My Mam and I got back into politics together. We were both very excited about the independence campaign, especially the Edinburgh agreement.We got friendly with the local SNP – Stuart McMillan’s children went to the same school as our niece, several folk we knew from other pursuits were members, and we found Mr MacGillivray’s wife was still very active in the party. It’s amazing how welcome we felt by the party, even though we didn’t join at that point – it was enough we supported independence, and were ready, willing and able to campaign for it.
We joined up, signed the Yes declaration, and, well, you’re all up to speed now. Everything I did for the Yes campaign, she did – in entire orders of magnitude greater. She delivered leaflets until she couldn’t walk. She canvassed until she couldn’t talk. Even I, half her age, couldn’t keep up with the hours she put in every day for years – continues to put in. Out of all of us at Yes Inverclyde, she kept it together the most on the 19th of September: still put on the brave face and broad smile, knowing that she had nothing to be ashamed of. For the entire week after the referendum, we bumped into people genuinely appreciative of our efforts – even No voters, who acknowledged and understood how hard Mam worked. When she dropped our niece off at school, all the parents sincerely applauded her. Every time she passed a window with a Yes poster and someone was there, they gave her a wave, and put their hands over their hearts. More than a few who voted No thanked Mam for her dedication, even if they didn’t vote the same way.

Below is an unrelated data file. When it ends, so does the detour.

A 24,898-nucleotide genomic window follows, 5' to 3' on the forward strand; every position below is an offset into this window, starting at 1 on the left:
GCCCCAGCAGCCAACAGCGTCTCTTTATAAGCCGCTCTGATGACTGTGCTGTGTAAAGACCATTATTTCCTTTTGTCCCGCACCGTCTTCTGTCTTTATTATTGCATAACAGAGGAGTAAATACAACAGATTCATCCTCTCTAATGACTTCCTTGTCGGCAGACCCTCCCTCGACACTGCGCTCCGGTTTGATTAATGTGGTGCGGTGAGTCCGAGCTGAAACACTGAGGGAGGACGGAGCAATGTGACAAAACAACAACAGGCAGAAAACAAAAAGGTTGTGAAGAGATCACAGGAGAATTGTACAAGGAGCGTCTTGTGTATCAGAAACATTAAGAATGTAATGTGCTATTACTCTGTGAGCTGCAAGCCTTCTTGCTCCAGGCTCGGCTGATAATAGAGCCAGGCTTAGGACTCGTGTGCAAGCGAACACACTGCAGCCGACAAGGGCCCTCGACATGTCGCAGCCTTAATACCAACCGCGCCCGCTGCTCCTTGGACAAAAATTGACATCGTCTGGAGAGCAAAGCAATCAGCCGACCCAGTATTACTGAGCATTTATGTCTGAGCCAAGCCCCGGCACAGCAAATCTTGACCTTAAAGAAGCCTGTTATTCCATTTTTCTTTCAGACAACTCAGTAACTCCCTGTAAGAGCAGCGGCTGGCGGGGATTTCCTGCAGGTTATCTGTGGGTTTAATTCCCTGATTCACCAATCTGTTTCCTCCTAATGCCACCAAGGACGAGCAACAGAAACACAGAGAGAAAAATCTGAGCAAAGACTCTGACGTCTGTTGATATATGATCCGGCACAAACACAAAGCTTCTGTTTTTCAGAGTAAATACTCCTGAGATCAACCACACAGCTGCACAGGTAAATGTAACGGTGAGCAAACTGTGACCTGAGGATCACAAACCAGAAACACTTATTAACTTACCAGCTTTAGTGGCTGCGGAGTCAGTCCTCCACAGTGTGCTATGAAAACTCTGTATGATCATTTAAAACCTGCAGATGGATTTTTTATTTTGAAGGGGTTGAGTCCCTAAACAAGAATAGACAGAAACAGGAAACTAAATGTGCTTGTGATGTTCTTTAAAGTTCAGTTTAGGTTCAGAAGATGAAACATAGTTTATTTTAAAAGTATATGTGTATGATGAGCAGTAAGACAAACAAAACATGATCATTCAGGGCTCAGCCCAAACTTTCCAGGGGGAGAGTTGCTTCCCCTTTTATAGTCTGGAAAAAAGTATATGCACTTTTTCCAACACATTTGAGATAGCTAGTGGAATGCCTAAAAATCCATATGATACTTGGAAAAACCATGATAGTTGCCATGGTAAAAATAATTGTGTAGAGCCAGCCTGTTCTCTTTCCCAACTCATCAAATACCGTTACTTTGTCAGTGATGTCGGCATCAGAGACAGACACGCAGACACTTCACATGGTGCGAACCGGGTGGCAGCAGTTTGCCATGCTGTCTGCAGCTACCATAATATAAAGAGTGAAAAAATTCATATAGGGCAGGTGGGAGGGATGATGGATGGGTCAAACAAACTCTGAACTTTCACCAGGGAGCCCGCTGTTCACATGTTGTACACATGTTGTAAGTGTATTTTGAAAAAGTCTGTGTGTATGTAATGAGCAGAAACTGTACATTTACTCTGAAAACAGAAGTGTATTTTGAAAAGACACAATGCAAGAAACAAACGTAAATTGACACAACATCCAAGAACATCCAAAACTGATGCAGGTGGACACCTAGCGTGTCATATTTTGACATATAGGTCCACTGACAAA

But the dream lived, and there was still work to do. I joined the SNP, and Mam rejoined too – she loved that they had plastic membership cards now! Mam threw herself into the General Election campaign with equal vigour. We did our damnedest to make history with Inverclyde’s first SNP MP, even when the referendum experience meant most of us were convinced it would be a close contest – we refused to be the only constituency not to turn gold. So Mam got out, chapped doors, delivered leaflets, talked in checkout queues, anything to make sure our man got in. And we’re doing exactly the same all over again, this time for Holyrood. Ma thinks of herself as Zim from Starship Troopers (her favourite film, which entirely makes sense if you know her, but wouldn’t imagine it if you didn’t): she’s the footsoldier, not the general. She gets out and does the work. So when the council elections come around, and whenever indyref 2 comes along, she’ll keep on doing what she’s been doing now for years. We keep thinking: why didn’t we do all of this sooner?
Mam’s been many things in my lifetime. She’s been a hairdresser, a psychologist, a scout leader, a TARA convener, a community councillor, an SNP Women’s Officer. She’s been involved in all sorts of campaigns, from the independence movement, to anti-sectarianism, local history, equal rights, feminism, justice for Willie MacRae, the William Wallace Society, and much more. And through it all, she’s been my mammy since I was born. She’s quite remarkable.
I couldn’t be prouder to be her son.